V. S. Naipaul, fully Sir Vidiadhar Surajprasad Naipaul

V. S.
Naipaul, fully Sir Vidiadhar Surajprasad Naipaul
1932
1996

Trinidadian-British Nobel Prize-Winning Writer

Author Quotes

They were a hospitable couple and they made a point (I feel for religious reasons) of offering hospitality to frightened or stranded foreigners.

We made no inquiries about India or about the families people had left behind. When our ways of thinking had changed, and we wished to know, it was too late. I know nothing of the people on my father's side; I know only that some of them came from Nepal.

Writers should provoke disagreement.

This is unusual for me. I have given readings and not lectures. I have told people who ask for lectures that I have no lecture to give. And that is true.

What I felt was, if you spend your life just writing fiction, you are going to falsify your material. And the fictional form was going to force you to do things with the material, to dramatize it in a certain way. I thought nonfiction gave one a chance to explore the world, the other world, the world that one didn't know fully.

Writing has to support itself.

Though it was a comfort on occasion to play with the idea that outside this place a whole life waited for me, all the relationships that bind a man to the earth and give him a feeling of having a place.

What matters in the end in literature, what is always there, is the truly good. And- though played out forms can throw up miraculous sports like The Importance of Being Earnest or Decline and Fall- what is good is always what is new, in both form and content. What is good forgets whatever models it might have had, and is unexpected; we have to catch it on the wing.

You can?t deny what you?ve learned; you can?t deny your travels; you can?t deny the nature of your life.

To awaken to history was to cease to live instinctively. It was to begin to see oneself and one?s group the way the outside world saw one; and it was to know a kind of rage. India was now full of this rage. There had been a general awakening. But everyone awakened first to his own group or community; every group thought itself unique in its awakening; and every group sought to separate its rage from the rage of other groups.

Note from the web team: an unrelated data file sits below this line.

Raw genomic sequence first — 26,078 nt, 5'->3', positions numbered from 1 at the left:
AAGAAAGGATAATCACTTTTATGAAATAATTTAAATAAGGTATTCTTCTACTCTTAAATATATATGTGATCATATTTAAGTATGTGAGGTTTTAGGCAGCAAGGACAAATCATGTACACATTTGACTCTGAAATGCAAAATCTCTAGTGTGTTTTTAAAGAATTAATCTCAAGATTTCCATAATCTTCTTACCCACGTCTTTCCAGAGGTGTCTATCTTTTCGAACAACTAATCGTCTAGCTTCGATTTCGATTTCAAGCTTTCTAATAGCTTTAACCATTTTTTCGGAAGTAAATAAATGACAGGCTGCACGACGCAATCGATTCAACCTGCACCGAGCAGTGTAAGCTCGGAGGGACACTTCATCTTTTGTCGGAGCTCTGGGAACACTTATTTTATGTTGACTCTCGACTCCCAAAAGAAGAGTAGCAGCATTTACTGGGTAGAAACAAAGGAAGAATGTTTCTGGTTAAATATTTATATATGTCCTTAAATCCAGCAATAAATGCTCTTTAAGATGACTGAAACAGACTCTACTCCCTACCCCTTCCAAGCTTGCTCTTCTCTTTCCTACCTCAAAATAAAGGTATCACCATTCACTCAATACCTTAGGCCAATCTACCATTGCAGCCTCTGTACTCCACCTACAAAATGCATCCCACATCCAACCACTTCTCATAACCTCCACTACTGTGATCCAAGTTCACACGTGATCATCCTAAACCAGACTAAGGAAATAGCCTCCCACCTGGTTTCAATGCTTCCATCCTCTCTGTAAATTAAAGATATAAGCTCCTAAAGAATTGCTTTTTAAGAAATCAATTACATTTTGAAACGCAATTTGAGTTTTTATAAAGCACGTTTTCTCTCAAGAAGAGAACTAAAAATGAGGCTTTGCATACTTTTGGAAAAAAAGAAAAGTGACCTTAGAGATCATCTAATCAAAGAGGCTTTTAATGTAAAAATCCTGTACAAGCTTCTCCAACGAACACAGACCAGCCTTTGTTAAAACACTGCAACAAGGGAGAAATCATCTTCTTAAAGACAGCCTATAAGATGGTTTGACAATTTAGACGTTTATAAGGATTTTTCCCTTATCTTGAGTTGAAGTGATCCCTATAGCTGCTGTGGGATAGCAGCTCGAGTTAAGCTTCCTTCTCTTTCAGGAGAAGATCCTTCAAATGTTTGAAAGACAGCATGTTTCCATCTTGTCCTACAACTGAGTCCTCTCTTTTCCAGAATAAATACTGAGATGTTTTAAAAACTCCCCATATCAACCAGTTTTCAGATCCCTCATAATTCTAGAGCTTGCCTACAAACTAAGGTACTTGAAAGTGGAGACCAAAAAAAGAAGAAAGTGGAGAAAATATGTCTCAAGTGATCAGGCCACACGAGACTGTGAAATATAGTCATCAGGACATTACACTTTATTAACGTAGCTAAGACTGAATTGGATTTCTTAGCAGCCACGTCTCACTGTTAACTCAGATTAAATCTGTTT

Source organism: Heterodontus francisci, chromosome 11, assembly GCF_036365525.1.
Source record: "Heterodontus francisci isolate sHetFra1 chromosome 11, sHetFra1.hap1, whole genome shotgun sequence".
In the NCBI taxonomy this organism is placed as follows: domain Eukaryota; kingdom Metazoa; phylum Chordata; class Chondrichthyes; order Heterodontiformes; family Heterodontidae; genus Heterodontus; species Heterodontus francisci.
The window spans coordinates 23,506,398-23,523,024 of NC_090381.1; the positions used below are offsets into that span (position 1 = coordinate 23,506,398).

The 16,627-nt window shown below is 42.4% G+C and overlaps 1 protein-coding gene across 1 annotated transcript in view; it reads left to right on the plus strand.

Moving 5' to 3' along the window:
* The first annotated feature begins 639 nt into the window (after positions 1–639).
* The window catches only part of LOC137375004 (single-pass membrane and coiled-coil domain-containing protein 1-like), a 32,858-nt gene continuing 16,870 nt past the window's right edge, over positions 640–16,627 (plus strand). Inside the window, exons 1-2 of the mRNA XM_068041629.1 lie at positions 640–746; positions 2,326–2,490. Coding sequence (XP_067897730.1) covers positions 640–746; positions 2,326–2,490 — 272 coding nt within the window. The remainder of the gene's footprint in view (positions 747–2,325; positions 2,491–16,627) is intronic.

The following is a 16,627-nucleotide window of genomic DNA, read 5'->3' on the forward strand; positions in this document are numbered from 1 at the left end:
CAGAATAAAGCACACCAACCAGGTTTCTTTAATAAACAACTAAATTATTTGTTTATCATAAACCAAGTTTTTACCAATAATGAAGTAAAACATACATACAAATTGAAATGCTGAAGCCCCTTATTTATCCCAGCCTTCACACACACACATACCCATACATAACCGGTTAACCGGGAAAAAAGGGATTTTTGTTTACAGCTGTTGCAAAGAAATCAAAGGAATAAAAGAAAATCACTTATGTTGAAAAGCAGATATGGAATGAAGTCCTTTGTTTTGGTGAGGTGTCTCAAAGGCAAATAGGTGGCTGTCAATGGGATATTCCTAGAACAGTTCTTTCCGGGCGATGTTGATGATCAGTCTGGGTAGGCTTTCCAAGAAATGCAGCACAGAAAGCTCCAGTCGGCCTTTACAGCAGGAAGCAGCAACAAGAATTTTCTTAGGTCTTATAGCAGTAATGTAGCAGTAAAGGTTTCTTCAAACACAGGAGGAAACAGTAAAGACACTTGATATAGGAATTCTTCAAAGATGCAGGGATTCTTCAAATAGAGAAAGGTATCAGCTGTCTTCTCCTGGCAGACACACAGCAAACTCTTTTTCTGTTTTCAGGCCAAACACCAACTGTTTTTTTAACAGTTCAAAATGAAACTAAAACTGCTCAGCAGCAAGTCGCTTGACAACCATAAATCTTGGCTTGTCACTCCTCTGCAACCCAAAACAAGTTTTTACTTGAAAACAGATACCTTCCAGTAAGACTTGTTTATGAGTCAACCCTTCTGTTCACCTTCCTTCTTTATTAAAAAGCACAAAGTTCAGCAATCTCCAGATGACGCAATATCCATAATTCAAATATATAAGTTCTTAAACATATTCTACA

What Raja Ram Mohun Roy began as a reform movement early in the 19th century Devendranath Tagore made into a religion. It transformed the Bengali middle class. Rabindranath Tagore expanded that religion into a culture. And that culture became Nehru?s politics.

You need someone to see what you've done, to read it and to understand it and to appreciate what's gone into it.

To be a writer you have to be out in the world, you have to risk yourself in the world, you have to be immersed in the world, you have to go out looking for it. This becomes harder as you get older because there's less energy, the days are shorter for older people and it's not so easy to go out and immerse oneself in the world outside.

What was past was past. I suppose that was the general attitude.

You see, a writer tries very hard to see his childhood material as it exists. The nature of that childhood experience is very hard to understand?it has a beginning, a distant background, very dark, and then it has an end when a writer becomes a man. The reason why this early material is so important is that he needs to understand it to make it complete.

The reason is that they define how I have gone about my business. I have trusted to intuition. I did it at the beginning. I do it even now. I have no idea how things might turn out, where in my writing I might go next.

To be among the ruins was to have your time-sense unsettled.

Whatever extra there is in me at any given moment isn't fully formed. I am hardly aware of it; it awaits the next book. It will - with luck - come to me during the actual writing, and it will take me by surprise.

You would say that he felt that money had made him holy.

The wines are Saccone and Speed,? he had said. It was a merchant?s observation. He had meant that even there, in the centre of Africa, the wine had come from the shippers on our east coast, and not from the people on the other side. But in my imagination I allowed the words to stand for pure bliss.

To be converted you have to destroy your past, destroy your history. You have to stamp on it, you have to say 'my ancestral culture does not exist, it doesn't matter.'

Whatever they say about going back to the beginning, they?ll be interested in the car.

The world is always in movement.

To go back home was to play with impressions in this way, the way I played with the first pair of glasses I had, looking at a world now sharp and small and not quite real, now standard in size and real but blurred.

When I learnt to write I became my own master, I became very strong, and that strength is with me to this very day.

Author Picture
First Name
V. S.
Last Name
Naipaul, fully Sir Vidiadhar Surajprasad Naipaul
Birth Date
1932
Death Date
1996
Bio

Trinidadian-British Nobel Prize-Winning Writer